Catching Up With The Films of 2021: Wild Indian (dir by Lyle Corbine, Jr.)

Wild Indian opens in the 80s, with two teenage boys living on a Ojibwe reservation in Wisconsin.  Both of them come from broken homes.  Both of the are bullied in school.  Makwa (played, as teenager, by Phoenix Wilson) is quiet but angry and spends most of his time trying to avoid the company of his alcoholic parents.  His cousin, Teddo (played, as a teenager, by Julian Goppal), is slightly more responsible and level-headed.  One day, after Makwa kills one of his classmates, he begs Teddo to help him hide the body.  Teddo is reluctant but eventually, he agrees.

We then jump forward several years.  Now played by Michael Greyeyes, the adult Macwa lives in California and he uses the name Michael Peterson.  He’s a businessman, a partner in a firm with Jerry (played by the film’s executive producer, Jesse Eisenberg).  Michael is married to a white woman (Kate Bosworth) and lives in an upscale apartment.  He and his wife have one child and another is on the way.  Though Michael doesn’t deny his Native heritage, he now uses it for a gimmick.  He describes it as being his “brand.”  He never speaks of his past in Wisconsin.  His wife doesn’t even know his original name.  Michael would seem to have everything that he’s ever wanted but it’s obvious that he’s still struggling with his inner demons.  He hires a stripper so that he can strangle her.  The rare time he does talk about other Native Americans, it’s to dismiss them as being dishonest and narcissistic, descriptions that many would use to describe Michael himself.

Meanwhile, Teddo (now played by Chaske Spencer) has spent the last several years in prison.  Wracked with guilt after helping Makwa cover up the murder of their classmate, Teddo became a drug dealer.  When he gets out of prison, his face is heavily tattooed, as if he’s trying to announce his crimes and sins to the world.  When he visits the mother of the boy that Makwa murdered, Teddo starts to cry uncontrollably.  Eventually, Teddo leaves Wisconsin, heading to California so that he can confront Makwa face-to-face.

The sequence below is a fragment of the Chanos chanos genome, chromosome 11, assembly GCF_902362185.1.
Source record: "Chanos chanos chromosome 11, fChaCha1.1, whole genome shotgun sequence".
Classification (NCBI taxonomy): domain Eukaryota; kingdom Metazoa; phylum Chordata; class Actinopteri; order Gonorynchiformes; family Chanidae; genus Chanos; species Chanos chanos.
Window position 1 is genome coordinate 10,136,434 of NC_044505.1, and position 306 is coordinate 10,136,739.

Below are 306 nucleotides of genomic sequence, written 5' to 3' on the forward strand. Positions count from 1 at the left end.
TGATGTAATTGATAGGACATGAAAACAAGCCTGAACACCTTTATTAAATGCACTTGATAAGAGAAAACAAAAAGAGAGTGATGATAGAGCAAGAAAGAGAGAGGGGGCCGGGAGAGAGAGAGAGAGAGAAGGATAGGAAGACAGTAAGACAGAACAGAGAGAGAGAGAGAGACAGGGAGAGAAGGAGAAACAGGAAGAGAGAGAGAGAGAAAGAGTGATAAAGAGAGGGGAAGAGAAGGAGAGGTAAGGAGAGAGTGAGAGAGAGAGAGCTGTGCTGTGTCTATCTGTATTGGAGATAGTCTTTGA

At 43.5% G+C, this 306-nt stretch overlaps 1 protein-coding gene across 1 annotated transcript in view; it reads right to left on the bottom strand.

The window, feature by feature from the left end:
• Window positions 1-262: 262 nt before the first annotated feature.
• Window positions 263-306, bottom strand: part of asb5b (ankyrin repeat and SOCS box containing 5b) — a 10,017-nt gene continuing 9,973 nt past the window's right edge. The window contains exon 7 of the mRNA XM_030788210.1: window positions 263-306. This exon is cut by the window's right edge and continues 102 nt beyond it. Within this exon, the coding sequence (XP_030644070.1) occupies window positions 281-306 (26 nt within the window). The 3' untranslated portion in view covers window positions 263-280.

Wild Indian is an atmospheric and, at times, rather disturbing thriller.  It’s not a surprise that Teddo wants and needs some sort of resolution with Makwa but, from that premise, the film’s story goes off in some unexpected directions and, in the end, neither Makwa nor Teddo turn out to be quite who the viewer was expecting them to be.  Teddo, the violent drug dealer, turns out to have a strong sense of moral obligation while Makwa, for all of his success, is so deeply in denial about his past and his sins that he can’t even be honest with himself about who he is, much less anyone else.  It all leads to a rather jarring ending, one that may seem abrupt but actually works perfectly.  In the end, the sins of the past cannot be escaped and they cannot be changed.  All one can do is live under the clouds of the past.

Wild Indian is triumphant directorial debut for Lyle Corbine, Jr., an uncompromising character study of two men who can never escape the past no matter how much they may want to.  Both Michael Greyeyes and Chaske Spencer give wonderful performances as Makwa and Teddo.  This is definitely a film to track down and watch.

One response to “Catching Up With The Films of 2021: Wild Indian (dir by Lyle Corbine, Jr.)

  1. Pingback: Lisa Marie’s Week In Review: 12/20/21 — 12/26/21 | Through the Shattered Lens

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